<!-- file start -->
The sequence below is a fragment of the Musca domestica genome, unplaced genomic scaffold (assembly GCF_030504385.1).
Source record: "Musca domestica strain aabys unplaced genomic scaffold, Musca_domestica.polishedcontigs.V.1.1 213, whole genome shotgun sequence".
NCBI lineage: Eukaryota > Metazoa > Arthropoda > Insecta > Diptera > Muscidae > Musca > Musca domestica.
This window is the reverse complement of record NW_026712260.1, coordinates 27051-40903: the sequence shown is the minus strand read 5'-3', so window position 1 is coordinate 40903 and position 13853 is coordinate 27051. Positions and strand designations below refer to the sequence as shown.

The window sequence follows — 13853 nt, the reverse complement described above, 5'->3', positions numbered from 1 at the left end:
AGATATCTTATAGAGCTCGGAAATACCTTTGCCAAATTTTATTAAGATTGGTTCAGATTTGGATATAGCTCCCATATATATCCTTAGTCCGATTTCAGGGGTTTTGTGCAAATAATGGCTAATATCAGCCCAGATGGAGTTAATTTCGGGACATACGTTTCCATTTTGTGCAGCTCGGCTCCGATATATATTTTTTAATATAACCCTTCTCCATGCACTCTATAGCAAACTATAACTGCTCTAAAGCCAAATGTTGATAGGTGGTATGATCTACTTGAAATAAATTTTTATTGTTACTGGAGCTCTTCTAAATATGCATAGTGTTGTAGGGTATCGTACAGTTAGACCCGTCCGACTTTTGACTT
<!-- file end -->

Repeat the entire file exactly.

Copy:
The sequence below is a fragment of the Musca domestica genome, unplaced genomic scaffold (assembly GCF_030504385.1).
Source record: "Musca domestica strain aabys unplaced genomic scaffold, Musca_domestica.polishedcontigs.V.1.1 213, whole genome shotgun sequence".
NCBI lineage: Eukaryota > Metazoa > Arthropoda > Insecta > Diptera > Muscidae > Musca > Musca domestica.
This window is the reverse complement of record NW_026712260.1, coordinates 27051-40903: the sequence shown is the minus strand read 5'-3', so window position 1 is coordinate 40903 and position 13853 is coordinate 27051. Positions and strand designations below refer to the sequence as shown.

The window sequence follows — 13853 nt, the reverse complement described above, 5'->3', positions numbered from 1 at the left end:
AGATATCTTATAGAGCTCGGAAATACCTTTGCCAAATTTTATTAAGATTGGTTCAGATTTGGATATAGCTCCCATATATATCCTTAGTCCGATTTCAGGGGTTTTGTGCAAATAATGGCTAATATCAGCCCAGATGGAGTTAATTTCGGGACATACGTTTCCATTTTGTGCAGCTCGGCTCCGATATATATTTTTTAATATAACCCTTCTCCATGCACTCTATAGCAAACTATAACTGCTCTAAAGCCAAATGTTGATAGGTGGTATGATCTACTTGAAATAAATTTTTATTGTTACTGGAGCTCTTCTAAATATGCATAGTGTTGTAGGGTATCGTACAGTTAGACCCGTCCGACTTTTGACTT